The next generation of developers comes from the users of today. The golden age of FOSS that the industry now enjoys came to fruition from the counterculture created by FOSS activists in the 1990s and early 2000s. During this time, Linux and other GPL’d software was considered just a curiosity (and was even accused of being anti-American). Nevertheless, the rights assured by the GPL ultimately led to a new generation of software developers learning how to build Linux and all the amazingly useful FOSS around it. To recruit a diverse group of the next generation of enthusiastic developers, we must ensure that the rights under GPL are available to every single individual, consumer and hobbyist around the globe. That is what this lawsuit is about.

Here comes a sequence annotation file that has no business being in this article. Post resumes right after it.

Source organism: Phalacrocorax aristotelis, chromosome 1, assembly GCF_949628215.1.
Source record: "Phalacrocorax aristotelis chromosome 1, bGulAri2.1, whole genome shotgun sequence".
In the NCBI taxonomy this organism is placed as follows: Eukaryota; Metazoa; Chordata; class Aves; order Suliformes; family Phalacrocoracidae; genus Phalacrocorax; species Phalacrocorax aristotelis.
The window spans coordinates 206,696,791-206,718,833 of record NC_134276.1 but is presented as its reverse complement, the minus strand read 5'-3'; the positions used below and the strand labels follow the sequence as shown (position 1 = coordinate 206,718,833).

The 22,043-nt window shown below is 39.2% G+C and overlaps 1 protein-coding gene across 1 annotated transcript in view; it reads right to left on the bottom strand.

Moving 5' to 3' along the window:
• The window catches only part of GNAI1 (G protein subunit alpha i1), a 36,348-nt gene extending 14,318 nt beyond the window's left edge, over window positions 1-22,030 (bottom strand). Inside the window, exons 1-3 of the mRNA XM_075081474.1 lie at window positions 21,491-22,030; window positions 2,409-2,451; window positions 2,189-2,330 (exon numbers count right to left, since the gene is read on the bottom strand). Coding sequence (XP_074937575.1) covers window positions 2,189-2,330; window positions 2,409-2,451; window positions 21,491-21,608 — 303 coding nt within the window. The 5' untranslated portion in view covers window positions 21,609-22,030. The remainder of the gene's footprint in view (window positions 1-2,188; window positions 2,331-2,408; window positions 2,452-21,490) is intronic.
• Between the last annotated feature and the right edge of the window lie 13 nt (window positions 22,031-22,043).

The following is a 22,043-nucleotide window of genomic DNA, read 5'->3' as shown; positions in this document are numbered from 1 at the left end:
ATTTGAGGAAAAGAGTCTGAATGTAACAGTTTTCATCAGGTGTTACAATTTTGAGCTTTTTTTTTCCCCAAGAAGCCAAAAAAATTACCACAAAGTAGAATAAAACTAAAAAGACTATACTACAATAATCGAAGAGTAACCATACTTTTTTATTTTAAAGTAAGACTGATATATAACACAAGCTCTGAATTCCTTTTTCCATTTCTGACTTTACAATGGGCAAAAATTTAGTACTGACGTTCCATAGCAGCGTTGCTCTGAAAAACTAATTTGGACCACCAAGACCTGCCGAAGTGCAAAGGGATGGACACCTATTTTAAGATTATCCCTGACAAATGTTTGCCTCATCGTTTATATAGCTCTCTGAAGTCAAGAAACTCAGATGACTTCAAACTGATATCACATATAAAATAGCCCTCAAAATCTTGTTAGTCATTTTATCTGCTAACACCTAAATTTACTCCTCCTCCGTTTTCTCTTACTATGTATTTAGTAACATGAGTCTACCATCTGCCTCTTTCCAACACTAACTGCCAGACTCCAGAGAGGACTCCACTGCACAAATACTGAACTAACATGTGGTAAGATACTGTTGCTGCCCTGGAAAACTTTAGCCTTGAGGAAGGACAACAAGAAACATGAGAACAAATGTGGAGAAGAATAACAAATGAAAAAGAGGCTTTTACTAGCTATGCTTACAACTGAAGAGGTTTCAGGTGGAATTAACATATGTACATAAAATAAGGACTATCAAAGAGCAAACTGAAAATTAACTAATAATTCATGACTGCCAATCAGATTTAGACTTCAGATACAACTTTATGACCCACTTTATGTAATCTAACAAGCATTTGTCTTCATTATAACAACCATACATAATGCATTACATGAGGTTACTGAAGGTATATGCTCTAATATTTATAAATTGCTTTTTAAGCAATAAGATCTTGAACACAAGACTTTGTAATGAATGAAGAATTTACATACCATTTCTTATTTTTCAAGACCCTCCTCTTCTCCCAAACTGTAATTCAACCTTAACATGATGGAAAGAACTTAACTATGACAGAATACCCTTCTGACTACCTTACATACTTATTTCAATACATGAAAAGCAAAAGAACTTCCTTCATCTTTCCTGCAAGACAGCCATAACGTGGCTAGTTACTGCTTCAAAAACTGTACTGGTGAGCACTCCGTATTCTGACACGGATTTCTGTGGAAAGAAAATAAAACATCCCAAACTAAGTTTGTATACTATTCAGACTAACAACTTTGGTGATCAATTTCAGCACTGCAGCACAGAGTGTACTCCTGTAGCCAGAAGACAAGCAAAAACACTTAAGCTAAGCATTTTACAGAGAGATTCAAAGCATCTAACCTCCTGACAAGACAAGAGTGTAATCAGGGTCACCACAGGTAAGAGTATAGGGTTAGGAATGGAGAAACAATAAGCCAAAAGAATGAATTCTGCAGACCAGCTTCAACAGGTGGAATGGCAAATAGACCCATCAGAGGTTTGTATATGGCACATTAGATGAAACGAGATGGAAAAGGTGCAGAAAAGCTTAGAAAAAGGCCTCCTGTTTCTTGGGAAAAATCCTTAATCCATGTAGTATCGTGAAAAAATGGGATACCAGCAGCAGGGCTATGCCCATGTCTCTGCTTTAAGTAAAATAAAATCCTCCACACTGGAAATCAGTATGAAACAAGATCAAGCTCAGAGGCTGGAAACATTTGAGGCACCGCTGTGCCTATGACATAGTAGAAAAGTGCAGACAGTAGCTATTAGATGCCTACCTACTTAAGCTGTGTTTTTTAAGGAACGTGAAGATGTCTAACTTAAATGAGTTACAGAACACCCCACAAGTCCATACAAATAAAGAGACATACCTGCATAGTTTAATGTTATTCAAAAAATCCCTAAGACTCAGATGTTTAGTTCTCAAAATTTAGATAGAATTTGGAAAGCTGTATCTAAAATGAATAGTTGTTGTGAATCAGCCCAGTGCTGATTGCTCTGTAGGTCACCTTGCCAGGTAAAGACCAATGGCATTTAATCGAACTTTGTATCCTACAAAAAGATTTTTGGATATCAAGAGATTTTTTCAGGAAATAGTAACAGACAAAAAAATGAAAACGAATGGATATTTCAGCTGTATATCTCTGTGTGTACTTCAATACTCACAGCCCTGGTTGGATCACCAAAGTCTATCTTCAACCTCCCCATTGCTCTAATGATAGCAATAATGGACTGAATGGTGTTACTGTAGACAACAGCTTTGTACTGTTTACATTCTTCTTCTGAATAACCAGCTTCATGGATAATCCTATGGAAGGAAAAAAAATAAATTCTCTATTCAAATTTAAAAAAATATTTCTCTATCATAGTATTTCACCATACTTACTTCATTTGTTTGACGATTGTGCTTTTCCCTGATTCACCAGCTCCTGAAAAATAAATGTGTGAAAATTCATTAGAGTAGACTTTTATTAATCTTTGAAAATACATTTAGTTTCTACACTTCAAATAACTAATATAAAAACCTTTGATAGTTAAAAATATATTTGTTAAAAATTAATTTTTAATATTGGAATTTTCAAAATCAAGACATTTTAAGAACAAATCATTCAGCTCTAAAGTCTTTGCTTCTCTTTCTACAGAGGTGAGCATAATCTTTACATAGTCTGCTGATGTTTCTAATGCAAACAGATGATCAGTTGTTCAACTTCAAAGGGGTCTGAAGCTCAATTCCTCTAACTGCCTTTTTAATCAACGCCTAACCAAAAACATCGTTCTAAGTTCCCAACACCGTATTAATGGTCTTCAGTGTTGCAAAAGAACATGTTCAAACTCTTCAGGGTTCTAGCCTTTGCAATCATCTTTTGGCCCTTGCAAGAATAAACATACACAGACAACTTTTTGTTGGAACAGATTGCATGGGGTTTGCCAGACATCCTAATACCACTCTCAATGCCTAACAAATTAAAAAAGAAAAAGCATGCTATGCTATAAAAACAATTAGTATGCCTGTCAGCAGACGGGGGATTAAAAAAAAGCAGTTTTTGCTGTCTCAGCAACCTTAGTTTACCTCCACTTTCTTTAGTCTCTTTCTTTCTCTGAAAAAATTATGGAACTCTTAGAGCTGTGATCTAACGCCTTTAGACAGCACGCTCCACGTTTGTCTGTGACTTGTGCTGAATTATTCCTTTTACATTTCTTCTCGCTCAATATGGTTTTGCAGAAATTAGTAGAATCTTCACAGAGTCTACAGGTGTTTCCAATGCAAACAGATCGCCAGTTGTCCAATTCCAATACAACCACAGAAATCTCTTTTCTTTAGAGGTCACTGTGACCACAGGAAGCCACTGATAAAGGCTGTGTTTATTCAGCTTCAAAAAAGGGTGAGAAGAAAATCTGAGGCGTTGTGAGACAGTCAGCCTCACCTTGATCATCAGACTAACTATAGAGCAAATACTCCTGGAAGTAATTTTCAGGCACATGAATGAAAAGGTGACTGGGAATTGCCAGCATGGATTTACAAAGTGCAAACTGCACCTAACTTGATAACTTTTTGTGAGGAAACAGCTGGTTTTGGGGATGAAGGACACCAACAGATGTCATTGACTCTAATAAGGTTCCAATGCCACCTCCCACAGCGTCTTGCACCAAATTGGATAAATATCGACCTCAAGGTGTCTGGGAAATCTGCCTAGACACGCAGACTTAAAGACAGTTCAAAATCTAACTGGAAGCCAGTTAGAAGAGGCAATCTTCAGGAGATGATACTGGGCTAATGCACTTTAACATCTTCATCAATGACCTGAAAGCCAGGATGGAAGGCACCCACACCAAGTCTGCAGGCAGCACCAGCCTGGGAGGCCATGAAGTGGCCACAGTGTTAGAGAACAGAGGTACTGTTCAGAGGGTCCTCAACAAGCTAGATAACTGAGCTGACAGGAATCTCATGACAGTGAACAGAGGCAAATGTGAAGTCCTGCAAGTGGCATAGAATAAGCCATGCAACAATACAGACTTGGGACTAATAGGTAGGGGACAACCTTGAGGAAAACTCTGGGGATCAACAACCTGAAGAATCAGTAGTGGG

Q: If the goal is to fight for all consumer rights, why not file this lawsuit as a class action?
Forcing consumers to fight for their individual rights is one way that for-profit corporations exert their inappropriate power. Actions such as this lawsuit seek to disrupt this power dynamic by asserting that all consumers of copylefted code deserve the opportunity to know, access and modify the code on their devices. However, expecting all consumers to have to personally participate in that process not only puts an undue burden on them, it simply is not realistic. It is not how change happens. Furthermore, pursuant to “The Principles of Community Oriented GPL Enforcement,” the lawsuit does not prioritize financial remedy over compliance. This lawsuit seeks the most important remedy for the public good: release of the Complete, Corresponding Source (CCS) for all GPL’d components on Vizio TVs. Once that is achieved, the benefit is immediately available to not only all who purchased a Vizio TV, but also to the entire FOSS community.
Q: What are “The Principles of Community Oriented GPL Enforcement”?